HomeElections 2013Ncube paints south-west Zimbabwe green

Ncube paints south-west Zimbabwe green

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I wonder if the silence by most political commentators on Welshman Ncube’s growing political party is deliberate.

By Ndaba Nhuku

I have, however, come across one or two thought-provoking “commentaries” on social networks that interestingly and significantly show how both Zanu PF and MDC-T have been complacent, ignoring Ncube and labelling him as a “village politician”, to borrow from Prime Minister Morgan Tsvangirai’s description of the MDC leader.

Understandably, Zanu PF’s token campaign seemingly indicates that it has given up on the region and is aware of what is happening on the ground.

This is not surprising, considering Zanu PF never really enjoyed much support in the south-western provinces which were historically Zapu strongholds.

Zanu PF is also cognisant of the provinces’ different and progressive voting pattern. In the 1980s — despite unleashing the might of its campaign gurus Enos Nkala and Herbert Ushewokunze, all holding well attended star rallies in which people were at times coerced into — even aided by 5 Brigade — Matabeleland still resoundingly voted otherwise.

Zanu PF only tasted a majority of Matabeleland seats after the Unity Accord (post-1987) only to be snubbed openly again in 2000 when MDC first contested elections.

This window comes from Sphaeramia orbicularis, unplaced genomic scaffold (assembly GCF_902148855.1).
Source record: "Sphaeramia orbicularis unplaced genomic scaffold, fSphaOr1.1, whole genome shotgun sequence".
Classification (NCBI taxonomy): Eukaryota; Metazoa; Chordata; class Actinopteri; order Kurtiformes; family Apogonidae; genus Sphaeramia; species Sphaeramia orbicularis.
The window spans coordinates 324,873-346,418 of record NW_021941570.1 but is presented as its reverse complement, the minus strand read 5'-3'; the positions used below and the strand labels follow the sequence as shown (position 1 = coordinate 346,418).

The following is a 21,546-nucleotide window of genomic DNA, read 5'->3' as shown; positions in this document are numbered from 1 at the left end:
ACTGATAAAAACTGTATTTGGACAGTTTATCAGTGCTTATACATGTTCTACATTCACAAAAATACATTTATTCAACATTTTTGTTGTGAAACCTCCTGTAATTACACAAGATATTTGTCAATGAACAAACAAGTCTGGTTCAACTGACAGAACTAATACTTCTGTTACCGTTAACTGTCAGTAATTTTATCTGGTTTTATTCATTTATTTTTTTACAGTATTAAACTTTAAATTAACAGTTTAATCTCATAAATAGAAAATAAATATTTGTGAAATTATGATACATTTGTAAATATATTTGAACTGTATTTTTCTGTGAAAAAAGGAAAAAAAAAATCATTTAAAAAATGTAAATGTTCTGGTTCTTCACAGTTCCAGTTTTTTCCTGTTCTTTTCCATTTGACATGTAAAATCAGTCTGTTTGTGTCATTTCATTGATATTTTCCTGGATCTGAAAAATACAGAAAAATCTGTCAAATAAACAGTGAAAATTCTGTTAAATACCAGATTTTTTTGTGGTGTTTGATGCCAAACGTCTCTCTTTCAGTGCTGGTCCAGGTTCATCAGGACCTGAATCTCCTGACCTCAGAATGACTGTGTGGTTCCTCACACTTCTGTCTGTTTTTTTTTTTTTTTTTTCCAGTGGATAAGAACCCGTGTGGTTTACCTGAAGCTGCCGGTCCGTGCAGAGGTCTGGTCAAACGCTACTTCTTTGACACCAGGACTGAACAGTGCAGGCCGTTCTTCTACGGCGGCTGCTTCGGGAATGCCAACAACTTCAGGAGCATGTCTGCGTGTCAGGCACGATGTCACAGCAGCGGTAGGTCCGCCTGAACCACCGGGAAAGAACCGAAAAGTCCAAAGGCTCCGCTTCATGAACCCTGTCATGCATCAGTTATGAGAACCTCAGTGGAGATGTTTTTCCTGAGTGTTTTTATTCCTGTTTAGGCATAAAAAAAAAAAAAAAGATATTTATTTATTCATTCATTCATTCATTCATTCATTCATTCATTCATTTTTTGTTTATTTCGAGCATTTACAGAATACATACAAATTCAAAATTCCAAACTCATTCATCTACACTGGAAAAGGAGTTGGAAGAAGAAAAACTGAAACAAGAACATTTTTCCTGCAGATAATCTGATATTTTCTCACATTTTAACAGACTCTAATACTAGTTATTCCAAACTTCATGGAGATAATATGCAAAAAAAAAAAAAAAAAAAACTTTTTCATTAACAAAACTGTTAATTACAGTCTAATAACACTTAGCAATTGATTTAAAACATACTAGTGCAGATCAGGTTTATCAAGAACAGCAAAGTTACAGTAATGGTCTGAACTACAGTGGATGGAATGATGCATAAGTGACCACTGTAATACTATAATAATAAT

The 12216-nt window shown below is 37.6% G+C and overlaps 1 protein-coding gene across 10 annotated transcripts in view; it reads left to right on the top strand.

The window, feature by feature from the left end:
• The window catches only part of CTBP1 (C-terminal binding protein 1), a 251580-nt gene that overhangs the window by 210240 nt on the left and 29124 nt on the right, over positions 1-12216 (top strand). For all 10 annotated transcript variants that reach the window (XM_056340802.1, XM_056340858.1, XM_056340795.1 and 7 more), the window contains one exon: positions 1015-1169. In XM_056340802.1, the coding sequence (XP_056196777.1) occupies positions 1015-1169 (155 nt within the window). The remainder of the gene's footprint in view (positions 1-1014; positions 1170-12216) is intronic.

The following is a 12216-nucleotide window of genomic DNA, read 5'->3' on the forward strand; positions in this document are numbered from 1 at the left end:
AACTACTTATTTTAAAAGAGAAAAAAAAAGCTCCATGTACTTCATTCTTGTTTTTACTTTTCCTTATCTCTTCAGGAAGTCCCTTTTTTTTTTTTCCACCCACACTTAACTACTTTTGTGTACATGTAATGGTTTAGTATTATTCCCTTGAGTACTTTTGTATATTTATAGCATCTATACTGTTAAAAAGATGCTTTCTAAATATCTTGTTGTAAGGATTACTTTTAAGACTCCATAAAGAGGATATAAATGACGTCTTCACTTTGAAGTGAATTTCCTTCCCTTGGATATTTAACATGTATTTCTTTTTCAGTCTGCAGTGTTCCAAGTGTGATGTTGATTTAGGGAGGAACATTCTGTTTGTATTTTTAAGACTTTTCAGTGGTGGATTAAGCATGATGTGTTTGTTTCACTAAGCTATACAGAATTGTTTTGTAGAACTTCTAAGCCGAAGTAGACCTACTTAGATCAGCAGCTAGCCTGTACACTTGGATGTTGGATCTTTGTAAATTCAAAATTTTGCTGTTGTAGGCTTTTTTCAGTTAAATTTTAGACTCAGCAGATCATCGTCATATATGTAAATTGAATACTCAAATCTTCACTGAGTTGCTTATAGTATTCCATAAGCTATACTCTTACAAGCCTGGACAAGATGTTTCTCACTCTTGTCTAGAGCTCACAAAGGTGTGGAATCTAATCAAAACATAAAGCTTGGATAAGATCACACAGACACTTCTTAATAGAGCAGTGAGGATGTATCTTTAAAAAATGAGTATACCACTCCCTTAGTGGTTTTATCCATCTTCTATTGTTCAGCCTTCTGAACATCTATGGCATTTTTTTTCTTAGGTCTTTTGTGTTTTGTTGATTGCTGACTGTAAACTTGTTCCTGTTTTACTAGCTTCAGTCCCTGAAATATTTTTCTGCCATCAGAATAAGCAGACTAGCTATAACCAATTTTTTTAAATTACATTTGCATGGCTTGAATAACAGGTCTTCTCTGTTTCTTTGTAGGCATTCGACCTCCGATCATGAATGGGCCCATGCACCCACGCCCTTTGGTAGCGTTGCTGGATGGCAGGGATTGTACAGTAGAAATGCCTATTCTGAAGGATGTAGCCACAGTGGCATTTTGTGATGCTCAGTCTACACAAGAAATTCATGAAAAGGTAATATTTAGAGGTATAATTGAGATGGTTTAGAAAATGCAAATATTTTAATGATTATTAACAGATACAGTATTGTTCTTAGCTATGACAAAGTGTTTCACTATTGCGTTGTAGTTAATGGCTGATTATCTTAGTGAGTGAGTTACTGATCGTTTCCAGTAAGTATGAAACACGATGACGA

Thus Zanu PF, despite the Unity Accord, has only consistently managed to hold onto one or two constituencies in the provinces.

On the other hand, it is surprising that MDC-T has not learnt a lesson and seemingly taken for granted its support in the region.

It could be that the party simply spent its energy focusing on intra-rivalry politics sapping its energy.

It would appear that the party’s campaign in the region is in sync with its performance in the government.
Whereas Ncube and President Robert Mugabe occasionally bemoaned the dying Bulawayo industries, Finance minister Tendai Biti and others seemed to be taking a joy out of it, hence the unexplained Distressed Industries and Marginalised Areas Fund, meant to have been pumped into the city for the resuscitation of industry, still has not been disbursed.